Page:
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When Being Poor Is a Crime
Sean Matthews is a homeless construction worker who was convicted of marijuana possession in 2007, and was assessed $498 in legal fines and costs. He was arrested two years later after being unable to pay that $498, and spent five months in jail at a cost of more than $3,000 to the City of New Orleans.
Gregory White, also a homeless man, was arrested for stealing $39 worth of food from a local grocery store. He was assessed $339 in fines and fees. Because he could not pay the $339, the City of New Orleans imprisoned Mr. White for 198 days at a cost of over $3,500 to the city.
You can see where this is going. In a time when states are laying off school teachers and firefighters, cities and counties are locking up people who can't pay legal fees, at costs that exceed the actual amount owed.
The aggressive pursuit of defendants who do not pay legal fees seems like a good idea to cash-strapped states, but when that defendant is poor, it's taxpayers who end up paying.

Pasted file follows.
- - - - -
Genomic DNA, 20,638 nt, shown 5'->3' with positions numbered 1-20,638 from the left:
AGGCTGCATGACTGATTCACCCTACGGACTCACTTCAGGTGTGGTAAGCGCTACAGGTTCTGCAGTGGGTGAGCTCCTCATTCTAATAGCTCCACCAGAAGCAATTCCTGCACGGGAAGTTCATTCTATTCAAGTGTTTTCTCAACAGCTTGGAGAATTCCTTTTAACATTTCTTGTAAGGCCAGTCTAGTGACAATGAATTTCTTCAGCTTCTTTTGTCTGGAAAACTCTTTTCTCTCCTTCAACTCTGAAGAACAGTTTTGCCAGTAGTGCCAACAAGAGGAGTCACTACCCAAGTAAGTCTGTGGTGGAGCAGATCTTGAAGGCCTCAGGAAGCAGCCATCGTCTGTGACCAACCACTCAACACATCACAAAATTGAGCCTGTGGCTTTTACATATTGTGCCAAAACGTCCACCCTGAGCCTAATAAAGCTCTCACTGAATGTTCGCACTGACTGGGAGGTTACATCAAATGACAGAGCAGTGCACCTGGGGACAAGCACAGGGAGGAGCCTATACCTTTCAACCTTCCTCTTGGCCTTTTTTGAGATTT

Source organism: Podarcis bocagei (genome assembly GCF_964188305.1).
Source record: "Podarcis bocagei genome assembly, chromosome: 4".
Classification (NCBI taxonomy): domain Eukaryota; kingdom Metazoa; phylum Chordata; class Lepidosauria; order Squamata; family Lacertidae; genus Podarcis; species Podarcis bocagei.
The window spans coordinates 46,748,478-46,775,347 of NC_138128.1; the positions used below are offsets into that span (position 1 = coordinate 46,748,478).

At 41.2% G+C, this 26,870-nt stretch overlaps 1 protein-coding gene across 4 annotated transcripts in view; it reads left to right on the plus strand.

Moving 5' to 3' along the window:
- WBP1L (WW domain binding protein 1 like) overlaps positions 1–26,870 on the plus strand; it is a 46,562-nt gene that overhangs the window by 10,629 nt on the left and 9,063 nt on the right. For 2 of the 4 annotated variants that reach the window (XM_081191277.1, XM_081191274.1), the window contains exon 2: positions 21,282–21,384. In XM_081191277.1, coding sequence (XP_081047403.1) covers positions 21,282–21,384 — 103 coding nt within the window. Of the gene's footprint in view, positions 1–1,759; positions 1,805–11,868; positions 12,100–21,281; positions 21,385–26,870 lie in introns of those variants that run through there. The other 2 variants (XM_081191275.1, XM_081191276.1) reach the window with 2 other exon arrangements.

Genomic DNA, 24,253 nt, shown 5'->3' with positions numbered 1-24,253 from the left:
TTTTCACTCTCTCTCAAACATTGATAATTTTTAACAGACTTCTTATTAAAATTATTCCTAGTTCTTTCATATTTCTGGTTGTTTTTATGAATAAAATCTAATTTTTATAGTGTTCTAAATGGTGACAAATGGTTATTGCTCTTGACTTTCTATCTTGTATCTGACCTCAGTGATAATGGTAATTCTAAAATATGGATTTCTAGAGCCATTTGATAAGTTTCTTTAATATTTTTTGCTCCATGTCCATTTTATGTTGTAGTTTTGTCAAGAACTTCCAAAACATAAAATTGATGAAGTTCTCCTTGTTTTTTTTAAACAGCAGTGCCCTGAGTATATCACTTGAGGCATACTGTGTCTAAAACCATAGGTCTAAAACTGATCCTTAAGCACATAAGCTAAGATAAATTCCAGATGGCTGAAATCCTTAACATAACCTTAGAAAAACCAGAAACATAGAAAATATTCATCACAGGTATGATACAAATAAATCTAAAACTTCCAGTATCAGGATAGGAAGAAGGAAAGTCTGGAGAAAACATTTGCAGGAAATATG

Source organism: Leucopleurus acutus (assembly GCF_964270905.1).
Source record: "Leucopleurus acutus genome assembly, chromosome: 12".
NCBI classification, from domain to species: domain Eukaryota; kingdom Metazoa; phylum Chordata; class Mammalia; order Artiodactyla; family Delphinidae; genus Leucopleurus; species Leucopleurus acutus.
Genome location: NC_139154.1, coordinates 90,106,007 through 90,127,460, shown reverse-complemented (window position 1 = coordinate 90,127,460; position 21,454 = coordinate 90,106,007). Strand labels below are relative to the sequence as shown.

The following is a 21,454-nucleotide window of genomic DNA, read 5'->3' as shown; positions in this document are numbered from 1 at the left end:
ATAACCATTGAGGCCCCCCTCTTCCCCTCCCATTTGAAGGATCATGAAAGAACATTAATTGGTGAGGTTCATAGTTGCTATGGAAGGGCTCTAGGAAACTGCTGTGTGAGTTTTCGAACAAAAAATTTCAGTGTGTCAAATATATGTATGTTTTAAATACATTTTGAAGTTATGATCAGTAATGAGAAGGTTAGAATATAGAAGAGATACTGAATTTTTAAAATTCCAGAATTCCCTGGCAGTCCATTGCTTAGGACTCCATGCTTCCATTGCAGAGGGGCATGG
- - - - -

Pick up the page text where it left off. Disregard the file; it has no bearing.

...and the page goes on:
What ends up happening, unsurprisingly, is these people's chances of successfully re-entering society plummets, increasing the likelihood that they'll end up back in prison. And a vicious cycle is born.
New reports by the ACLU and Brennan Center for Justice released today document this resurgence of debtors' prisons, despite the fact that the Supreme Court found, in the 1980 case Bearden v. Georgia, that imprisoning someone because they are poor violates the 14th Amendment.
These debtors' prisons waste city/county resources by attempting to extract payments from defendants who often are homeless, unemployed or simply too poor to pay.
A former chief judge in Orleans Parish Criminal District Court once wondered: “[H]ow can you describe a system where the City pays $23 a day to the Sheriff to house someone in the Jail for 30 days to collect $100 as anything other than crazy?”
"Crazy" is possibly the only way to describe it.